Size: 11.1 centimeters long.
7.2 centimeters wide.
Length: 7 lines of writing.
plus margin signature.
Approximate Date: 925 BCE.
Place of Discovery: Tell el-Jazari.
ancient Gezer 30km Northwest of Jerusalem.
Excavation Director: R. A. S. Macalister.
Date of Discovery: 1908.
Current Location: Syria and Palestine Collection.
Gezer's calendar is the earliest writing that can be considered Hebrew. Some define it as pre-Hebrew, or Hebrew Paleolithic. In my view this would be the Hebrew script, not the current one which is a Persian writing system.
We will study line by line of this calendar, to be able to understand as the people of that time thought.
ירחו אסף ירחו ז
two months of harvest, two months of planting.
Here we have the term two months, which is a dualistic form, refers to two periods. What would define two lunar periods, and thus two months.
We will see that these months are respectively From August to September and October to November.
רע ירחו לקש
two months of late planting.
two months of late planting.
The term late planting is a rare term; represents a proper system of speaking of people directly attached to the field, we can see that term in Amos 7: 1.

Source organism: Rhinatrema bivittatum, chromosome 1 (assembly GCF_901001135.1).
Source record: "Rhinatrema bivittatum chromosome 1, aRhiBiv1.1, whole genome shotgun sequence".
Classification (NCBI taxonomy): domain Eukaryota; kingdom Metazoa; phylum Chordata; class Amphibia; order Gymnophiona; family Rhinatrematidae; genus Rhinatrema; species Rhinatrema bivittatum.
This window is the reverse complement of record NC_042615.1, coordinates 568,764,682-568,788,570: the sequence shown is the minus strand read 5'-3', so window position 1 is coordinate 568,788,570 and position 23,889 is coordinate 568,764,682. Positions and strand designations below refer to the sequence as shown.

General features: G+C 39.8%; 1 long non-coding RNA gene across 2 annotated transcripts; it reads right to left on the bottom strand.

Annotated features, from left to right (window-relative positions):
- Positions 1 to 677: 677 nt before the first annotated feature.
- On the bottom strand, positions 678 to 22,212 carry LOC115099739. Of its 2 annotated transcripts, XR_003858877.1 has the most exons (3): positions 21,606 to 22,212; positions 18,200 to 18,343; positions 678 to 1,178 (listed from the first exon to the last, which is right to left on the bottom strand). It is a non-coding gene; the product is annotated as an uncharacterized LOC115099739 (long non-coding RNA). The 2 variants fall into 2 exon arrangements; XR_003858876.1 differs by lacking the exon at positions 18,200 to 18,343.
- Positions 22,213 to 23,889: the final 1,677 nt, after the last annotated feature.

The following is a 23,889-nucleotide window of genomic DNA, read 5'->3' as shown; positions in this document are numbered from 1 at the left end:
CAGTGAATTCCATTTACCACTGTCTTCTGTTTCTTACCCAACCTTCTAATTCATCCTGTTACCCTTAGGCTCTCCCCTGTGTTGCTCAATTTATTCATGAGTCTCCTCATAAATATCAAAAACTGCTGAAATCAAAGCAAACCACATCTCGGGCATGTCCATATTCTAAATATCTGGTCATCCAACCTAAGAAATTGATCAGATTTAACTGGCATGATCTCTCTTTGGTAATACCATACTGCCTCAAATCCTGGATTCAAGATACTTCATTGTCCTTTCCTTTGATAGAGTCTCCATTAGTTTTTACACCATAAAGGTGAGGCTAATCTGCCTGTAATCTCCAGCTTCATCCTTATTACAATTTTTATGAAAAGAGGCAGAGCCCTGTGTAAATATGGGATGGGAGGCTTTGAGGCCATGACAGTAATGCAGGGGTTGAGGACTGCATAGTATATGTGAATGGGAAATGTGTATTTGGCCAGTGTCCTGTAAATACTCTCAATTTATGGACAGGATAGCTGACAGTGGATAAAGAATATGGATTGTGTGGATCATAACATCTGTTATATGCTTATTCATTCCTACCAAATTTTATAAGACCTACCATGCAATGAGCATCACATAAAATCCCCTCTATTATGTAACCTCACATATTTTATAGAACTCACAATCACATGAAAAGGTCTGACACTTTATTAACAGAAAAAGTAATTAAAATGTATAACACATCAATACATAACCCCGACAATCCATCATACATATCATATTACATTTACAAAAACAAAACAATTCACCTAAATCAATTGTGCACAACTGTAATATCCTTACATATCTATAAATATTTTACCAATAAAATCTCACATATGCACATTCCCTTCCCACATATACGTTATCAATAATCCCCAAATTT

Knowing that Amos is a man connected to the field, we can see that the stone is linked directly to someone who lives in a rural environment.
The months in question would be December and January.
ירח עצד פשת
a month of hoeing flax
Flax was grown in the ancient Near East at the beginning of Bronze IV. It has a variety of uses: its fibers can be spun to make flax see in Genesis 41:42; Leviticus 6:10; John 19:40, and the seeds can be pressed cold to make flaxseed oil, used for cooking and medicine.
What we see is the importance for such products.
The month in question is February.
ירח קצר שערם
one month of barley harvest
Barley is a healthy grain that has a growing season shorter than wheat and is also better for surviving drought and intense heat. Grain was used in baking bread and stalks were used as fodder for animals. It was found in Israeli archaeological sites from the Iron I and Iron II eras. See Exodus 9:31; Leviticus 27:16; Ruth 1: 2; John 6: 9; Revelation 6: 6.
Exo 9:31 And the flax and the barley was smitten: for the barley was in the ear, and the flax was bolled.
Exo 9:32 But the wheat and the rie were not smitten: for they were not grown up.
The text is speaking of the time when the Hebrews were in Egypt, and it shows what the stone of Gezer says, that first comes the flax, the barley and then the wheat. Now with the stone of Gezer we can suppose that the plagues said in the verse occurred between January and February.
But in the fourth line of the stone of Gezer we have the month of the harvest of the barley, that is to say we have the month of March.
ירח קצר וכל
a month of harvest and feasting.
And here we have the reference of a festival of harvests, usually called firstfruits, or the first fruits of the plantation. That is, the feast of harvests, and the joy of obtaining food. And here we are in the month of April. This party was directly linked to the harvest.
two months of vine pruning.